Systemic inequities underpin disparities in COVID-19 risk and disease burden among historically marginalized populations across the United States. Black, Latinx, and American Indian populations have borne a disproportionate burden of the pandemic including in risk of exposure, transmission, case rates, severity of illness, and mortality, and those inequities are now extending to disparities in COVID-19 vaccination rates. Despite increased risk and disease burden, data from states reporting race and ethnicity show Black and Latinx populations have received vaccinations at lower rates compared to their shares of total COVID-19 disease burden and population. In contrast, non-Hispanic White populations are over-represented in COVID-19 vaccination rates compared to their share of total population. National data reported by the Centers for Disease Control and Prevention (CDC) shows Black and Latinx individuals represent 7.2 and 7.4 percent of total COVID-19 vaccinations, respectively, as of March 25, 2021. These disparities in COVID-19 vaccination rates illustrate an additional COVID-19 health inequity.
Noting the role of systemic racism in COVID-19 disparities, the Biden Administration has detailed priorities to ensure equitable access to COVID-19 vaccines across the country and Governors continue to refine efforts to center equity in state vaccination plans. In a prior qualitative analysis of publicly available state and territorial COVID-19 vaccination plans, the Duke-Margolis Center for Health Policy and the National Governors Association found some states planned to adopt equity as a guiding principle, established committees to determine equitable allocation, and initiated or strengthened community engagement, including with tribal communities, among other approaches to improve vaccination rates among historically marginalized populations. In addition, many Governors have appointed health equity taskforces, including state and local agencies and community partners, to plan and reassess COVID-19 response efforts.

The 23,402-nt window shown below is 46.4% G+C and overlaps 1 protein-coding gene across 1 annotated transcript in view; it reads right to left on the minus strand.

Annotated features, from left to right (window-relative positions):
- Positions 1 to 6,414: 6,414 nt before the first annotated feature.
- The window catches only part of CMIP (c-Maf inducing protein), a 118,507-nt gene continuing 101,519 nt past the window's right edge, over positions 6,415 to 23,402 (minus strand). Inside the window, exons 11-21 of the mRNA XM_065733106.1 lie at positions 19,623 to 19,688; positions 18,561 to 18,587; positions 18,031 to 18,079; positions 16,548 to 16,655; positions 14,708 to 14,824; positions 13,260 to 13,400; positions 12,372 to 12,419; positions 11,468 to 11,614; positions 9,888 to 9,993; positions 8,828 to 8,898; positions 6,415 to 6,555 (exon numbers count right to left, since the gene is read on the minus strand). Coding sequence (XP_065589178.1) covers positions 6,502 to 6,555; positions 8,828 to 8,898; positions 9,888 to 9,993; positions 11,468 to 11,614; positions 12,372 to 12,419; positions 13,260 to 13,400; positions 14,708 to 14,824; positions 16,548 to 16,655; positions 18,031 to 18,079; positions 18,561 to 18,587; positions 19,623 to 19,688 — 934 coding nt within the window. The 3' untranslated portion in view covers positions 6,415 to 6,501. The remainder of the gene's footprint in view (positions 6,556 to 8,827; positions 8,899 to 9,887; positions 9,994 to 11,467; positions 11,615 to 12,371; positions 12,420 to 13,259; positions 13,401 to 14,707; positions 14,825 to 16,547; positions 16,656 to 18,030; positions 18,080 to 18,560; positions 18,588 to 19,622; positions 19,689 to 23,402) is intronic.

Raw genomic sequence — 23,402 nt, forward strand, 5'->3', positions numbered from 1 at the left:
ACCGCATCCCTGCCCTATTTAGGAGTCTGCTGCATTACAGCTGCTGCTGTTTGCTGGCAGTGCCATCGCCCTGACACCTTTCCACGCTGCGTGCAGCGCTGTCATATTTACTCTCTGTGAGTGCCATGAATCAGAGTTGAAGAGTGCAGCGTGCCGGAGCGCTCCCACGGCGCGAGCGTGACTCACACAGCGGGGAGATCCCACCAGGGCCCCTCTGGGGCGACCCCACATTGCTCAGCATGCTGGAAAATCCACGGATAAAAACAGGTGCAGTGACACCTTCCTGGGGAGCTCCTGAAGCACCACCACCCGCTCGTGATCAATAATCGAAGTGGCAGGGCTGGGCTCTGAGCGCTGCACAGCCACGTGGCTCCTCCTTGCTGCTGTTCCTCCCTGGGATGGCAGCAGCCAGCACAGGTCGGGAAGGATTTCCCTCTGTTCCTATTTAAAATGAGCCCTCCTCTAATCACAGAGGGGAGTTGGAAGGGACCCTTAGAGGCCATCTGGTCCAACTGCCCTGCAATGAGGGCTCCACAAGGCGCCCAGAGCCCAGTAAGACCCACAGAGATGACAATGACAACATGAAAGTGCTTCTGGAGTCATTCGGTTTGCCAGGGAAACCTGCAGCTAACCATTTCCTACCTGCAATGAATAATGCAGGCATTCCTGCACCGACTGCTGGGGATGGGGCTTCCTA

As vaccine availability increases and eligibility expands to meet the goal of vaccinating as many individuals as quickly as possible, prioritizing equity along with speed will be essential to ensuring access to and uptake of COVID-19 vaccines across all populations. In this brief, we highlight state-level strategies that aim to improve reporting of race and ethnicity data in vaccine distribution, use data to plan for allocation and distribution according to need, overcome systemic inequities that lead to differential access to COVID-19 vaccinations, and build trust in COVID-19 vaccines and COVID-19 vaccination processes. Governors may consider these strategies as ways to increase equity as they expand eligibility for COVID-19 vaccinations to all population groups.
Duke-Margolis Affiliated Authors
Area Lead, Community Health and Equity
Faculty Director of Health Equity Educational Programming
Senior Team Member
Anti-Racism and Equity Committee Member
Core Faculty Member
Adjunct Assistant Professor
2020 Intern Mentor